It took one year and more than 2 million pesos (US$90,000)  to correct the wrong, and get my ranch back from the thugs.

(Why would your system treat honest people like this? It is truly beyond me...)

I have another property that I am currently fighting to preserve from an invasion, and have been doing so for more than three years. Sure, I've won the battles in court so far, but the would-be invaders are still on my property, and I've spent over 200,000 pesos (US$9,000) on lawyers.

Will I win? Yes. But I have no desire to keep fighting this battle.

Mexico requires me to keep spending money simply to hold on to those things that I have already bought and legally paid for.

Does this seem insane only to me?

And it's not just me who has had these issues. My brother, in San Miguel, was attempting to return home from a drive to Puerto Vallarta, where he has a beachfront lot. On his way home, he was stopped at a cartel roadblock, and robbed.

When they attempted to steal his vehicle also, he did a high speed escape – past a burning bus – back to Puerto. He and his wife then had to fly home, and have a driver get his vehicle back home for him.

In what universe does this make sense? 

And it gets worse. My neighbor Jacob, who owns a nearby ranch, was in Tamaulipas two years ago, buying some cattle from local ranchers who were fleeing from the cartel.

These poor ranchers had lost everything, and were simply trying to sell what they could and escape – leaving their homes, ranches and other possessions behind.

While my friend Jacob was there, word came that another cattle buyer on the adjoining ranch had been kidnapped, and they were possibly coming for Jacob. He immediately fled, and went back to Quintana Roo.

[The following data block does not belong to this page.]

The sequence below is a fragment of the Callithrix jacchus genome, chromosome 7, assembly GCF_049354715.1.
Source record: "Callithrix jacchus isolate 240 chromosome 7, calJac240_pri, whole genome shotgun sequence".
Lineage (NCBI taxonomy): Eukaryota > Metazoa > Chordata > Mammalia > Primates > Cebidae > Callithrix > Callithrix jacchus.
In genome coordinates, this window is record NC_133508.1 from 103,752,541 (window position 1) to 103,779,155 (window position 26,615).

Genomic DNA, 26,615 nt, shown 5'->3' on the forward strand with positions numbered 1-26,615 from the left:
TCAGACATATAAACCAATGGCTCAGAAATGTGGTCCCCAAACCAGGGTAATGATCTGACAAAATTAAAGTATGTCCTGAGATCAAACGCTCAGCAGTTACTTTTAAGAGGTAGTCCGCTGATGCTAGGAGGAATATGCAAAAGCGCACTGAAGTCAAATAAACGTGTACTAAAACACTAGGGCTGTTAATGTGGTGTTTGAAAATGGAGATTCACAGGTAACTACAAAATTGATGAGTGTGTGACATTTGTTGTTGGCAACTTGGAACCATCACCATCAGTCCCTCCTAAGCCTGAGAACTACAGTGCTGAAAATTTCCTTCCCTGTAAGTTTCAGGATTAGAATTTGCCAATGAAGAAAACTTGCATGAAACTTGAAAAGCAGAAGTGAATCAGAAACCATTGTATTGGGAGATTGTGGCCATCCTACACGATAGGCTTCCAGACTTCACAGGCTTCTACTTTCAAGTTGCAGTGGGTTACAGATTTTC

The cartel problem

One of the problems, as I'm not the first to point out, is that Mexico has turned over entire states to the cartel – or cartels, as there are a few of them. Like an enemy army within the country's own borders, these cartels control vast areas of the country, and are also responsible, media reports say, for political corruption, assassinations and kidnappings, as they battle one another for territory, influence and control of the illegal drug trade.

If I told someone that I could not drive from Texas to Mississippi because Louisiana had been taken over by criminals, they would look at me as if I had two heads. The U.S. would never allow criminals to take over a highway, let alone an entire state.

If a cartel were to attempt to set up a roadblock on a highway in the U.S., a SWAT team would be at the scene in an hour, maybe less.

But here in Mexico, Jacob’s sister and her son were killed, along with many more recently in northern Mexico, by cartel gunmen. Murdered — no, not murdered, more like slaughtered — without cause. And so far, at least, very little has been done to address this crime.

 Because President López Obrador’s philosophy of hugs, rather than guns, it seems, is prevailing.

Which, to the average American, sounds pretty insane. "We are to hug murdering thugs instead of shooting them?!" your average American would say.

Me too. I'd far sooner send them to hell straightaway, never mind hugging them.

The last straw

For me, the straw that finally broke the camel’s back came last year, when a Mexican bank known as Monex Grupo Financiero stole more than 20 million pesos (US$900,000)  from our accounts. We had money in the account one month, and the next month, bank employees had stolen every peso.

Many newspapers and TV networks reported that 158 accounts and nearly 800 million pesos had been robbed from the accounts of Americans and other foreigners. For many of these people, it was their life savings.

Did bank officials from Monex get arrested and prosecuted? No, they did not. Has Monex replaced the stolen money in full to those depositors?

No, for the most part they have not. In fact, my brother and I have yet to receive one peso of the money stolen from us by the bank.